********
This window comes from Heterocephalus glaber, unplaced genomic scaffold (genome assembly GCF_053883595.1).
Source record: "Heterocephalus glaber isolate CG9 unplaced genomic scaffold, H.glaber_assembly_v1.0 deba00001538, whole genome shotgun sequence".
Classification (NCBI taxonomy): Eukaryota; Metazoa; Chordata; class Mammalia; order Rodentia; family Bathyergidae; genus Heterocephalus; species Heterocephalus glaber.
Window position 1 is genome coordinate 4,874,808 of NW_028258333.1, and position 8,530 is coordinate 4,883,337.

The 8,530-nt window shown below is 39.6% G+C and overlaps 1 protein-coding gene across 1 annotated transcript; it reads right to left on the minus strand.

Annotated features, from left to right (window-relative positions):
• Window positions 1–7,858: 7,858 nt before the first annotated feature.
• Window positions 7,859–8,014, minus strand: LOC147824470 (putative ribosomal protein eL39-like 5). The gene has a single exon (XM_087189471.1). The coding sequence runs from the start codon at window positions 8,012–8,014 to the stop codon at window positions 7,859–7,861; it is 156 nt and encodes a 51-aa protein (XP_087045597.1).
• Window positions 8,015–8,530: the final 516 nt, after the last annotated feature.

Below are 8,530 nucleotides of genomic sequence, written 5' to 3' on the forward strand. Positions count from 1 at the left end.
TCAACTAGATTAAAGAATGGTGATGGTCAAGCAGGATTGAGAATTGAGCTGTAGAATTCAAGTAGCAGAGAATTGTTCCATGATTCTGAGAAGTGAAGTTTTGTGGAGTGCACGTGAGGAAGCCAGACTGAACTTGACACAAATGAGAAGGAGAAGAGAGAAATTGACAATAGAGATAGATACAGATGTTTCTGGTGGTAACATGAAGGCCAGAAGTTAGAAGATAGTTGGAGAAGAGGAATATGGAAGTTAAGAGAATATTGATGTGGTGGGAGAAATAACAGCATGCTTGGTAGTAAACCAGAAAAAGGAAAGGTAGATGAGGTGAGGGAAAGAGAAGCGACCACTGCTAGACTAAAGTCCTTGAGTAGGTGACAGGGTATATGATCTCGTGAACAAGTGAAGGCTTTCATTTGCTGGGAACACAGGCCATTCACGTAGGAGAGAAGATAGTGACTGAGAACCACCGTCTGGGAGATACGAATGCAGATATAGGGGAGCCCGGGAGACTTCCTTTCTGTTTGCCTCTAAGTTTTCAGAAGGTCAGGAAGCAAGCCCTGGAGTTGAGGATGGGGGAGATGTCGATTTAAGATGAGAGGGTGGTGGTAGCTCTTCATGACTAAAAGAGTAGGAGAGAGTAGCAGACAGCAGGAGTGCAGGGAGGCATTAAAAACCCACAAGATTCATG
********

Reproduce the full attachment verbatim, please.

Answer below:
This window comes from Heterocephalus glaber, unplaced genomic scaffold (genome assembly GCF_053883595.1).
Source record: "Heterocephalus glaber isolate CG9 unplaced genomic scaffold, H.glaber_assembly_v1.0 deba00001538, whole genome shotgun sequence".
Classification (NCBI taxonomy): Eukaryota; Metazoa; Chordata; class Mammalia; order Rodentia; family Bathyergidae; genus Heterocephalus; species Heterocephalus glaber.
Window position 1 is genome coordinate 4,874,808 of NW_028258333.1, and position 8,530 is coordinate 4,883,337.

The 8,530-nt window shown below is 39.6% G+C and overlaps 1 protein-coding gene across 1 annotated transcript; it reads right to left on the minus strand.

Annotated features, from left to right (window-relative positions):
• Window positions 1–7,858: 7,858 nt before the first annotated feature.
• Window positions 7,859–8,014, minus strand: LOC147824470 (putative ribosomal protein eL39-like 5). The gene has a single exon (XM_087189471.1). The coding sequence runs from the start codon at window positions 8,012–8,014 to the stop codon at window positions 7,859–7,861; it is 156 nt and encodes a 51-aa protein (XP_087045597.1).
• Window positions 8,015–8,530: the final 516 nt, after the last annotated feature.

Below are 8,530 nucleotides of genomic sequence, written 5' to 3' on the forward strand. Positions count from 1 at the left end.
TCAACTAGATTAAAGAATGGTGATGGTCAAGCAGGATTGAGAATTGAGCTGTAGAATTCAAGTAGCAGAGAATTGTTCCATGATTCTGAGAAGTGAAGTTTTGTGGAGTGCACGTGAGGAAGCCAGACTGAACTTGACACAAATGAGAAGGAGAAGAGAGAAATTGACAATAGAGATAGATACAGATGTTTCTGGTGGTAACATGAAGGCCAGAAGTTAGAAGATAGTTGGAGAAGAGGAATATGGAAGTTAAGAGAATATTGATGTGGTGGGAGAAATAACAGCATGCTTGGTAGTAAACCAGAAAAAGGAAAGGTAGATGAGGTGAGGGAAAGAGAAGCGACCACTGCTAGACTAAAGTCCTTGAGTAGGTGACAGGGTATATGATCTCGTGAACAAGTGAAGGCTTTCATTTGCTGGGAACACAGGCCATTCACGTAGGAGAGAAGATAGTGACTGAGAACCACCGTCTGGGAGATACGAATGCAGATATAGGGGAGCCCGGGAGACTTCCTTTCTGTTTGCCTCTAAGTTTTCAGAAGGTCAGGAAGCAAGCCCTGGAGTTGAGGATGGGGGAGATGTCGATTTAAGATGAGAGGGTGGTGGTAGCTCTTCATGACTAAAAGAGTAGGAGAGAGTAGCAGACAGCAGGAGTGCAGGGAGGCATTAAAAACCCACAAGATTCATG